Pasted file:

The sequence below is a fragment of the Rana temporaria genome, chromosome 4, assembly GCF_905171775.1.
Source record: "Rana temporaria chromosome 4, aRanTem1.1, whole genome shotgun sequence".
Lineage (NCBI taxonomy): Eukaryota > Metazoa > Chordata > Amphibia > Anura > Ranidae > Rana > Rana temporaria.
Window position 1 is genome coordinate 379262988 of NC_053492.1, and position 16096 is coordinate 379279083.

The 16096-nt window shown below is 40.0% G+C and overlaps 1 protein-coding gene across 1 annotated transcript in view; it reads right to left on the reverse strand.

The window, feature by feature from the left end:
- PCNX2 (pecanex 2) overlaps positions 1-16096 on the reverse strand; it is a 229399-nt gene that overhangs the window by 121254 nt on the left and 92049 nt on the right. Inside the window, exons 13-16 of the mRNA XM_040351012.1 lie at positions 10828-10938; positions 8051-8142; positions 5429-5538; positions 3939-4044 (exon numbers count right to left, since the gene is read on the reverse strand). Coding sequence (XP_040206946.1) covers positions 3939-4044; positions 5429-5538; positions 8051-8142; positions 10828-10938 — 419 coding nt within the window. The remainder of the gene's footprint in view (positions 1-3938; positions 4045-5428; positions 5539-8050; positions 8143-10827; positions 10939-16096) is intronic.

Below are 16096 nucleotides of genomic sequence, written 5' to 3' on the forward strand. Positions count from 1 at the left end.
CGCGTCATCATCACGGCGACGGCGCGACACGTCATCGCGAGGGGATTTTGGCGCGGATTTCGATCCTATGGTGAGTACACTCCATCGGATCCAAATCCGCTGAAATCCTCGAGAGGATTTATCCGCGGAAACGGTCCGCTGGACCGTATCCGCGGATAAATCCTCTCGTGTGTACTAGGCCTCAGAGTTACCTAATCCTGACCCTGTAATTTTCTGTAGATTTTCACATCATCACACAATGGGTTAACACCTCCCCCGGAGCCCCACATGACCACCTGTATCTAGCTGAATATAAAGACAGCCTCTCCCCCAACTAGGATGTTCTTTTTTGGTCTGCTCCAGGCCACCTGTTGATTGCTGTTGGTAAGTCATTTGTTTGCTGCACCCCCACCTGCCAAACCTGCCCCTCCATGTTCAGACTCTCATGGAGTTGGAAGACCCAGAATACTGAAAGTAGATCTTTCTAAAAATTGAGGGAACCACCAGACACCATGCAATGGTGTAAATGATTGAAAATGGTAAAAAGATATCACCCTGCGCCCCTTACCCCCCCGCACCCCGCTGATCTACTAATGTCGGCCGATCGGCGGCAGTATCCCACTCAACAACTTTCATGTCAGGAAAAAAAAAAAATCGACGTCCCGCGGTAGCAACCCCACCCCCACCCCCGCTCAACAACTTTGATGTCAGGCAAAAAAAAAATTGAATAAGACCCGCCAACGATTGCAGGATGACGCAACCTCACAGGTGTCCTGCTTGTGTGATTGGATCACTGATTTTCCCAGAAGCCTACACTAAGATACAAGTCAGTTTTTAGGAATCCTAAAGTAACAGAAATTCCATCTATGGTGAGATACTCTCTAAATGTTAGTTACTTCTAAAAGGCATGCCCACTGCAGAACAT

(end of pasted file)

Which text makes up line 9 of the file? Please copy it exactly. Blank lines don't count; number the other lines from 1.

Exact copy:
CGCGTCATCATCACGGCGACGGCGCGACACGTCATCGCGAGGGGATTTTGGCGCGGATTTCGATCCTATGGTGAGTACACTCCATCGGATCCAAATCCGCTGAAATCCTCGAGAGGATTTATCCGCGGAAACGGTCCGCTGGACCGTATCCGCGGATAAATCCTCTCGTGTGTACTAGGCCTCAGAGTTACCTAATCCTGACCCTGTAATTTTCTGTAGATTTTCACATCATCACACAATGGGTTAACACCTCCCCCGGAGCCCCACATGACCACCTGTATCTAGCTGAATATAAAGACAGCCTCTCCCCCAACTAGGATGTTCTTTTTTGGTCTGCTCCAGGCCACCTGTTGATTGCTGTTGGTAAGTCATTTGTTTGCTGCACCCCCACCTGCCAAACCTGCCCCTCCATGTTCAGACTCTCATGGAGTTGGAAGACCCAGAATACTGAAAGTAGATCTTTCTAAAAATTGAGGGAACCACCAGACACCATGCAATGGTGTAAATGATTGAAAATGGTAAAAAGATATCACCCTGCGCCCCTTACCCCCCCGCACCCCGCTGATCTACTAATGTCGGCCGATCGGCGGCAGTATCCCACTCAACAACTTTCATGTCAGGAAAAAAAAAAAATCGACGTCCCGCGGTAGCAACCCCACCCCCACCCCCGCTCAACAACTTTGATGTCAGGCAAAAAAAAAATTGAATAAGACCCGCCAACGATTGCAGGATGACGCAACCTCACAGGTGTCCTGCTTGTGTGATTGGATCACTGATTTTCCCAGAAGCCTACACTAAGATACAAGTCAGTTTTTAGGAATCCTAAAGTAACAGAAATTCCATCTATGGTGAGATACTCTCTAAATGTTAGTTACTTCTAAAAGGCATGCCCACTGCAGAACAT